And what we mean by DRM isn’t really Digital Rights Management but ownership. Ownership means the consumer is in control. If Nintendo wishes to prosper in a digital only format, it needs to allow the consumer to be in control.
I never expect Nintendo download games to ever be playable on non-Nintendo hardware. Nintendo games have never been playable on non-Nintendo hardware so why should this start now?
What I DO expect is Nintendo downloads to be able to be moved around from any Nintendo hardware. If a Nintendo console dies, I can buy a new one and redownload the games. If a new console comes out, say the Wii V, then I can just download all my download games onto the Wii V.
It would be very cool if I could play home console Virtual Console games like Super Mario Brothers on the Nintendo handheld. Instead of having two separate Virtual Consoles with the handhelds and home consoles, just have one.
The problem is that Nintendo wants to have a unique emulator for each game and for each console. I have no problem with that. But the problem is that Nintendo is not giving us a choice. If I buy Super Mario Brothers for the 3DS, I can run it on Wii U with a generalized emulator knowing it won’t be the ‘optimized’ experience. Not every game needs its own emulator.
Most games can be emulated fairly easy with one general program. This is what we’re looking for. Digital games is all about the user being in control. Companies think digital means they get to be in control, but they are wrong. With the Virtual Console, so long as the games don’t leave the Nintendo platform, what does it matter how we play it and on what Nintendo console?
What I find ridiculous is that, like the emailer said, anyone can emulator (and easily pirate) old Nintendo games. Even the Gamecube and Wii are easily becoming emulated. Nintendo won’t be losing money if they let allow our digital games to have infinite mobility on the roadway of Nintendo hardware since they are competing against free.
It’s been my dream to be able to buy a new Nintendo console, plug it in, and have my entire Nintendo library available to me. Infinite backwards compatibility. I would buy every Nintendo console then. But I don’t like buying game consoles because after a few years, the hardware platform gets old, and my game library becomes obsolete. Yes, the Nintendo console has ‘backwards compatibility’ which only adds a year or two to my Nintendo game library. I want to have access to my Nintendo game library forever. Nintendo loses nothing if I’m always able to play Ice Climbers on any Nintendo platform, present or future. This allows Nintendo to be more creative and different since people can just buy the old games if they want that experience.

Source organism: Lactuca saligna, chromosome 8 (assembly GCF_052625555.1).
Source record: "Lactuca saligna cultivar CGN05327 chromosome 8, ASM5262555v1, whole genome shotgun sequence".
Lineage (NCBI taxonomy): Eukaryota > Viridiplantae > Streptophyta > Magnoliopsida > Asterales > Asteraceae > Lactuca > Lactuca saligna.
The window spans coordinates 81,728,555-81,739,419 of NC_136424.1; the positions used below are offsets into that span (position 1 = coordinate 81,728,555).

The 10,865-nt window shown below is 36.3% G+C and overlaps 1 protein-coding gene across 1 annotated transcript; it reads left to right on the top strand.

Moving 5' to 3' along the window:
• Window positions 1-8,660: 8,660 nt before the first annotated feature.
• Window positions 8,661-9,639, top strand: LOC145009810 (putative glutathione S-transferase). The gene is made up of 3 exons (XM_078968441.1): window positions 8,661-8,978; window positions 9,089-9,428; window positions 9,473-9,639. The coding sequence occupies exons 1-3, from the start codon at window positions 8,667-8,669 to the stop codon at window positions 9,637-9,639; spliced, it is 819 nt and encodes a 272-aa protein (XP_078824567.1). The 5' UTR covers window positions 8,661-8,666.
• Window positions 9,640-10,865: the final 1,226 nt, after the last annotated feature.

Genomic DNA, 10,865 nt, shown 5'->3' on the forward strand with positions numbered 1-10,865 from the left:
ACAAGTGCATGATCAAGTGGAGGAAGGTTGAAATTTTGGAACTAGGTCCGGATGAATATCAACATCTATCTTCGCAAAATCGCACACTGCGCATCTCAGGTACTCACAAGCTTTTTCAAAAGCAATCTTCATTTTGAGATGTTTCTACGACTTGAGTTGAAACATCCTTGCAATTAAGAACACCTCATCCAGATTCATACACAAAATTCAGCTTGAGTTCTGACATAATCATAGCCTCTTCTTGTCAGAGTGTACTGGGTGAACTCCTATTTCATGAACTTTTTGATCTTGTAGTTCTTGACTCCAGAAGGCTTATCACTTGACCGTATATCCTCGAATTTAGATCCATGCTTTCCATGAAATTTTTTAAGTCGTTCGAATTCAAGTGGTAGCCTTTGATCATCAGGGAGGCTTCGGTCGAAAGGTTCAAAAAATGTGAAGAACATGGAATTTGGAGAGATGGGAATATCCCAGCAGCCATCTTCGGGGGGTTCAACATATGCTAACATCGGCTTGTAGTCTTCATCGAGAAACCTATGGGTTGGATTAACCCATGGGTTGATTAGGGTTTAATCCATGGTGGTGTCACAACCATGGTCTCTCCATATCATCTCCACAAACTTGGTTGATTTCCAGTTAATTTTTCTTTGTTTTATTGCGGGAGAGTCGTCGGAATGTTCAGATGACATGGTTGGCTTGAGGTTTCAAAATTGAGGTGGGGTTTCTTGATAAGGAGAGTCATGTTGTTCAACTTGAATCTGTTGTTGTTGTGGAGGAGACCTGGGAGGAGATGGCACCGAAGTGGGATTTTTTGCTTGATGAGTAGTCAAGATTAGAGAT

If I could have played all my NES gams on the SNES, that would have been amazing. And just imagine if the N64 could play all the NES and SNES games, OMG. PlayStation wouldn’t have a chance because the N64 game library would already be too big. And then the Gamecube could play the NES, SNES, N64, games as well as the Gameboy, Gameboy Color, and Gameboy Advance games. Its library would be INSANE and Microsoft and Sony would be dead in the water. Nintendo’s new consoles would be more interesting because their ‘newness’ can be contrasted with older games. Since Nintendo’s hardware only contrasts against the previous generation, Nintendo’s hardware never feels novel.
What we want is a Nintendo platform. Not a hardware platform.
It is ridiculous that our Nintendo game libraries keep being broken up and destroyed by Nintendo’s hardware. This should not be the case. Our game libraries need to remain whole.
Does old music become lost because new music comes out? Does old movies become lost because of new movies? So why is it that new games means the loss of the old games? Why should we allow console hardware to come in and hurl a wrecking ball into our game libraries?
Consumers don’t buy console hardware. Consumers buy game libraries. A true Nintendo platform would put in full effect Yamauchi’s saying that the console is ‘just a box you buy to get to Mario’. Yamauchi knew the hardware was irrelevant.